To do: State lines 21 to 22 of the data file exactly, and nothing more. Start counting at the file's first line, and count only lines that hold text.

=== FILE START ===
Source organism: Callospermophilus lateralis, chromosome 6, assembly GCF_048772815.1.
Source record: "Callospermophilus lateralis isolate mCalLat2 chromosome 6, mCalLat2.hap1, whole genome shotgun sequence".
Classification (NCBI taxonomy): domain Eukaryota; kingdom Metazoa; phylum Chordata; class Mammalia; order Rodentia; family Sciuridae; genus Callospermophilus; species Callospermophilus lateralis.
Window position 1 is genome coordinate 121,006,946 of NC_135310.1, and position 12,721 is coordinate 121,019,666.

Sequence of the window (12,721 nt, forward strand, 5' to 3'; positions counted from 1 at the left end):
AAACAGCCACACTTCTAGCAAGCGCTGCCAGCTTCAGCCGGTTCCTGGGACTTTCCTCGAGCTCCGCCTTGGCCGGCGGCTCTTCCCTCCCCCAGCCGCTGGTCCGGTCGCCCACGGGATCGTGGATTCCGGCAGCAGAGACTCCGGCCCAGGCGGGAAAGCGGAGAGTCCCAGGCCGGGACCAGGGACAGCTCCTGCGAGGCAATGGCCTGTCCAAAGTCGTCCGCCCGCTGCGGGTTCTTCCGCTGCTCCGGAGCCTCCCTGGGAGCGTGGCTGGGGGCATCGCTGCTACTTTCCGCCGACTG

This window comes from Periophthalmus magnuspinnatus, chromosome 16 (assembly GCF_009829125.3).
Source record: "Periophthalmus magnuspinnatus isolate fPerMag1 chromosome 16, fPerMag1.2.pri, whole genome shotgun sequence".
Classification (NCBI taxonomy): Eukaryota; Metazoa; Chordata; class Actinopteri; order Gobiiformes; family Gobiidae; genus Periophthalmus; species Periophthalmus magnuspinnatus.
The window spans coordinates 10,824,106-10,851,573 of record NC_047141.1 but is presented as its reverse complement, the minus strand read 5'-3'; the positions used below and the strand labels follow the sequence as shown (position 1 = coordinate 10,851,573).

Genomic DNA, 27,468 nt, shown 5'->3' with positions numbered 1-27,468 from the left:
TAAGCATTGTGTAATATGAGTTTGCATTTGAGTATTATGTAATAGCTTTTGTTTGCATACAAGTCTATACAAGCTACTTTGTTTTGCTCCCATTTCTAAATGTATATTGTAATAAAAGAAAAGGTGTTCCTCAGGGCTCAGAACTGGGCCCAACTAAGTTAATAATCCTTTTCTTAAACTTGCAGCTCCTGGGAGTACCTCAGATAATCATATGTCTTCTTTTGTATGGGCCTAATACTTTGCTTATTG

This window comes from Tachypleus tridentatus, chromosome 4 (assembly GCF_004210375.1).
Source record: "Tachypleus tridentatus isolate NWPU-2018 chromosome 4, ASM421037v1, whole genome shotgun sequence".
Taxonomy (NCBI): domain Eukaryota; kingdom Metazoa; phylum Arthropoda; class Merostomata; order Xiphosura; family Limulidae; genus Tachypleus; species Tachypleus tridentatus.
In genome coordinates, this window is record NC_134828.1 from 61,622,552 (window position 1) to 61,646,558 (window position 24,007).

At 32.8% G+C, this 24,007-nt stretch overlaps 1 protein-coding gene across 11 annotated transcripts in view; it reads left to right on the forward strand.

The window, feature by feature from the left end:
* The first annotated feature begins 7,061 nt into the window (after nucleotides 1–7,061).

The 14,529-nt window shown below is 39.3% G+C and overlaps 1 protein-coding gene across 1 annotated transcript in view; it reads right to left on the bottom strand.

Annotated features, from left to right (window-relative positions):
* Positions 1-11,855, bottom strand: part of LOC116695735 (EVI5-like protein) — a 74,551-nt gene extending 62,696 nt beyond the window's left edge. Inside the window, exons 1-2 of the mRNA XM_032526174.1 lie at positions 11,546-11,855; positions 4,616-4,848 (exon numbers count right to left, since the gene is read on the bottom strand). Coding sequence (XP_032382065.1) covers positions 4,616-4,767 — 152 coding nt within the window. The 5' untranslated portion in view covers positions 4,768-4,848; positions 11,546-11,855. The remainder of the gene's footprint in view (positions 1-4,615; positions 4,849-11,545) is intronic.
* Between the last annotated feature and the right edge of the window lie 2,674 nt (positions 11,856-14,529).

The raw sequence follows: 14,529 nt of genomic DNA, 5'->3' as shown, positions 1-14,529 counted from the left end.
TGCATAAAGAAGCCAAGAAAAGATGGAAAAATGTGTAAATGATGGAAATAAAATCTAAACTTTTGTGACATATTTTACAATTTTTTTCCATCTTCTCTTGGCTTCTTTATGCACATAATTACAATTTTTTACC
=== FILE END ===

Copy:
Annotated features, from left to right (window-relative positions):
* Positions 1-11,855, bottom strand: part of LOC116695735 (EVI5-like protein) — a 74,551-nt gene extending 62,696 nt beyond the window's left edge. Inside the window, exons 1-2 of the mRNA XM_032526174.1 lie at positions 11,546-11,855; positions 4,616-4,848 (exon numbers count right to left, since the gene is read on the bottom strand). Coding sequence (XP_032382065.1) covers positions 4,616-4,767 — 152 coding nt within the window. The 5' untranslated portion in view covers positions 4,768-4,848; positions 11,546-11,855. The remainder of the gene's footprint in view (positions 1-4,615; positions 4,849-11,545) is intronic.